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Manny Felix, Jeff McCubbin and Janet Shaw

Many women with mild to moderate mental retardation (MMR) exhibit low levels of physical activity, muscle strength, and muscle mass, which place these individuals at risk for osteoporosis. Bone mineral density (BMD), the primary index of osteoporosis, of the femoral neck and the whole body was measured in premenopausal women with (M age = 28.14 ± 8.43) and without (M age = 29.64 ± 10.86) mental retardation (MMR and NMR, respectively). Multivariate analyses revealed no differences (p > .05) between groups (MMR = 16, NMR = 16) for BMD values. Significant differences existed (p < .05) between groups on body composition and muscle strength variables. In the MMR group, significant positive relationships (p < .05) were found between lean muscle mass and both femoral neck (r = .74) and whole body (r = .81) BMD. Unaccounted lifestyle factors may have contributed to nonsignificant BMD values between groups.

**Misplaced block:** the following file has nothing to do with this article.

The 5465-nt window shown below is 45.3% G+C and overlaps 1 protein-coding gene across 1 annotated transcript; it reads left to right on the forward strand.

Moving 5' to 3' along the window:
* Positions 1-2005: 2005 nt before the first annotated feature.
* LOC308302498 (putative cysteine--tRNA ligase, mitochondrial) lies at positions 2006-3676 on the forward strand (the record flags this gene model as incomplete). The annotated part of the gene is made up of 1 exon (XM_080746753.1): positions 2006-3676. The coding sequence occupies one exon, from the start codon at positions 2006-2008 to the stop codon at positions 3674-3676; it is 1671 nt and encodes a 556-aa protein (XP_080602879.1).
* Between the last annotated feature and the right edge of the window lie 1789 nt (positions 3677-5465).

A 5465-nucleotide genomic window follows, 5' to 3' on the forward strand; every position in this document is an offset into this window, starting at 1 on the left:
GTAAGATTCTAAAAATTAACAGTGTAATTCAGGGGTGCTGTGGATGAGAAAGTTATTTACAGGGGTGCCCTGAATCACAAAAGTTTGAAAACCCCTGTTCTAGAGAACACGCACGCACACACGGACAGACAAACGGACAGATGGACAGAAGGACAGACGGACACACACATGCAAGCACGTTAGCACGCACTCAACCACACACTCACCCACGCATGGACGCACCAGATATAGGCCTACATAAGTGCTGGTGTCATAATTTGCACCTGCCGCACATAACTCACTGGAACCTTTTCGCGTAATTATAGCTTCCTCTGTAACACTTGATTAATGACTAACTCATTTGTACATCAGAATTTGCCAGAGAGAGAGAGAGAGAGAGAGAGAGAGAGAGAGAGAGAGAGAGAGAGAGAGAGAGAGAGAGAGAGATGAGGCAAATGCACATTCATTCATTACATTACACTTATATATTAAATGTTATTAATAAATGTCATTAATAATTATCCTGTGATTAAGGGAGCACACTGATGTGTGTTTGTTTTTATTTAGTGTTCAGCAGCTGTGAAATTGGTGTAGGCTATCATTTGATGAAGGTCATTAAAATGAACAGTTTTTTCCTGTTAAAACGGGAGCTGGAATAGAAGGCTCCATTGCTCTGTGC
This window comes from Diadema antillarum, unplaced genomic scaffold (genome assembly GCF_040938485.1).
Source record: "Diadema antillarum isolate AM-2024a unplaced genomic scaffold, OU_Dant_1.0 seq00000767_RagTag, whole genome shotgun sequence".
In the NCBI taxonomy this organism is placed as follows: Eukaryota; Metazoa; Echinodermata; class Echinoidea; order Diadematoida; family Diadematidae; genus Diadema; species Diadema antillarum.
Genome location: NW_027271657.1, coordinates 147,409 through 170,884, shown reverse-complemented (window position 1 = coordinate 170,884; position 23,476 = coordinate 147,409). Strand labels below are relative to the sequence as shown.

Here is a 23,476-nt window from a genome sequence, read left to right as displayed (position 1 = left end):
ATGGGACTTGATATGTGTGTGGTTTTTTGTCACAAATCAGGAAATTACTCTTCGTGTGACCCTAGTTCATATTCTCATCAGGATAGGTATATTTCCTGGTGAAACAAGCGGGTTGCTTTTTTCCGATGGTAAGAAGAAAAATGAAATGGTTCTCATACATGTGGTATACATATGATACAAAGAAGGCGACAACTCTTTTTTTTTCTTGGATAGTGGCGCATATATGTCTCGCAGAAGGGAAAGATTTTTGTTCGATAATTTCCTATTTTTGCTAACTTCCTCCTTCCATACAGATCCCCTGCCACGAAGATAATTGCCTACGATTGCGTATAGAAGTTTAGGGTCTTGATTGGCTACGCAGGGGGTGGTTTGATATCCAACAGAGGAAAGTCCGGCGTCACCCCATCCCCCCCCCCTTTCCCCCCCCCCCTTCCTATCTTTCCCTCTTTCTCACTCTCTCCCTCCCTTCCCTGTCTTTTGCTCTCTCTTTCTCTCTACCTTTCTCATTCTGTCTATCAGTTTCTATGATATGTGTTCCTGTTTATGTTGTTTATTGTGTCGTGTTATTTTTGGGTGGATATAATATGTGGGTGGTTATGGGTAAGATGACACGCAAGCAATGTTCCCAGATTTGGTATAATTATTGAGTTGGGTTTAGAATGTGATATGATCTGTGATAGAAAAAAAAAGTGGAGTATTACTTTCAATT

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Jeanne F. Nichols, Karen P. Nelson, Katrina K. Peterson and David J. Sartoris

The purpose of this investigation was to determine the effects of high-intensity strength training on bone mineral density (BMD) of 34 non-estrogen-repleted, active women over 60 years of age. The study was designed as a randomized, nonblinded trial in which subjects were stratified into rank-ordered pairs by level of physical activity, then randomly assigned into either a weight training (WT) or a control (CON) group. BMD of the spine (L2–L4), hip, and total body was assessed at 0, 6, and 12 months by dual energy x-ray absorptiometry. Group-by-time repeated-measures ANOVA demonstrated no effect of weight training on BMD, despite marked gains in muscular strength for all exercises. The high-intensity weight training utilized in this study did not induce positive changes in BMD of the hip and spine of previously active, non-estrogen-repleted older women. However, the protocol was safe, enjoyable, and highly effective in increasing muscular strength.